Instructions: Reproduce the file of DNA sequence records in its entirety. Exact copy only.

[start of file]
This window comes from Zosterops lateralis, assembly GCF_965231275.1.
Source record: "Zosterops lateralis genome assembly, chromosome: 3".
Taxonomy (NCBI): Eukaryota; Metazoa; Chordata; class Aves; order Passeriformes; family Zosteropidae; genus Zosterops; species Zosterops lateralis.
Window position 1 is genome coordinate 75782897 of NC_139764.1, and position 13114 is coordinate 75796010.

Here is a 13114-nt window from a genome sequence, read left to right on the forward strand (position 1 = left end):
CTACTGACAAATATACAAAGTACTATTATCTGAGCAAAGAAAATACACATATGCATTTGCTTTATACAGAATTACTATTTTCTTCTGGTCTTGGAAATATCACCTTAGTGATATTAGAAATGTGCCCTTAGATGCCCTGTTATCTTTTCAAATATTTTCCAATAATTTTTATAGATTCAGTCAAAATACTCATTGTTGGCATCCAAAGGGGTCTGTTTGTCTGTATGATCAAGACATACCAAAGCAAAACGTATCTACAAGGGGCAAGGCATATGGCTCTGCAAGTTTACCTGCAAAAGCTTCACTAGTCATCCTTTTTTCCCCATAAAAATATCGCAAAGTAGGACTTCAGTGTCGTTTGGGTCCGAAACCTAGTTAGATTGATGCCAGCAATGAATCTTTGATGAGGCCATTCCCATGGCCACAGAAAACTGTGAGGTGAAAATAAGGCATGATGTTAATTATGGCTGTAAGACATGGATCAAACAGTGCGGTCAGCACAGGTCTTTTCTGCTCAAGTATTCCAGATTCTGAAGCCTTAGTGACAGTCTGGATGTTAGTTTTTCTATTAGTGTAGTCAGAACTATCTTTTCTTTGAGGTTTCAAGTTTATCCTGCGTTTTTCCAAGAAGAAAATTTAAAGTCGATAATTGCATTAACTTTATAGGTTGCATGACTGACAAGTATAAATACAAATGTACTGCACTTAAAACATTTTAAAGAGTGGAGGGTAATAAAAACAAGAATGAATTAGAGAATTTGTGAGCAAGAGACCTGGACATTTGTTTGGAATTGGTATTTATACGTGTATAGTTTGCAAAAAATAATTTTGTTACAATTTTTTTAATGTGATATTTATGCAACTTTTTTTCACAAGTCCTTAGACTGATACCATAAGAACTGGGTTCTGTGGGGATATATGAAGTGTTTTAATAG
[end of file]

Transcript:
This window comes from Zosterops lateralis, assembly GCF_965231275.1.
Source record: "Zosterops lateralis genome assembly, chromosome: 3".
Taxonomy (NCBI): Eukaryota; Metazoa; Chordata; class Aves; order Passeriformes; family Zosteropidae; genus Zosterops; species Zosterops lateralis.
Window position 1 is genome coordinate 75782897 of NC_139764.1, and position 13114 is coordinate 75796010.

Here is a 13114-nt window from a genome sequence, read left to right on the forward strand (position 1 = left end):
CTACTGACAAATATACAAAGTACTATTATCTGAGCAAAGAAAATACACATATGCATTTGCTTTATACAGAATTACTATTTTCTTCTGGTCTTGGAAATATCACCTTAGTGATATTAGAAATGTGCCCTTAGATGCCCTGTTATCTTTTCAAATATTTTCCAATAATTTTTATAGATTCAGTCAAAATACTCATTGTTGGCATCCAAAGGGGTCTGTTTGTCTGTATGATCAAGACATACCAAAGCAAAACGTATCTACAAGGGGCAAGGCATATGGCTCTGCAAGTTTACCTGCAAAAGCTTCACTAGTCATCCTTTTTTCCCCATAAAAATATCGCAAAGTAGGACTTCAGTGTCGTTTGGGTCCGAAACCTAGTTAGATTGATGCCAGCAATGAATCTTTGATGAGGCCATTCCCATGGCCACAGAAAACTGTGAGGTGAAAATAAGGCATGATGTTAATTATGGCTGTAAGACATGGATCAAACAGTGCGGTCAGCACAGGTCTTTTCTGCTCAAGTATTCCAGATTCTGAAGCCTTAGTGACAGTCTGGATGTTAGTTTTTCTATTAGTGTAGTCAGAACTATCTTTTCTTTGAGGTTTCAAGTTTATCCTGCGTTTTTCCAAGAAGAAAATTTAAAGTCGATAATTGCATTAACTTTATAGGTTGCATGACTGACAAGTATAAATACAAATGTACTGCACTTAAAACATTTTAAAGAGTGGAGGGTAATAAAAACAAGAATGAATTAGAGAATTTGTGAGCAAGAGACCTGGACATTTGTTTGGAATTGGTATTTATACGTGTATAGTTTGCAAAAAATAATTTTGTTACAATTTTTTTAATGTGATATTTATGCAACTTTTTTTCACAAGTCCTTAGACTGATACCATAAGAACTGGGTTCTGTGGGGATATATGAAGTGTTTTAATAG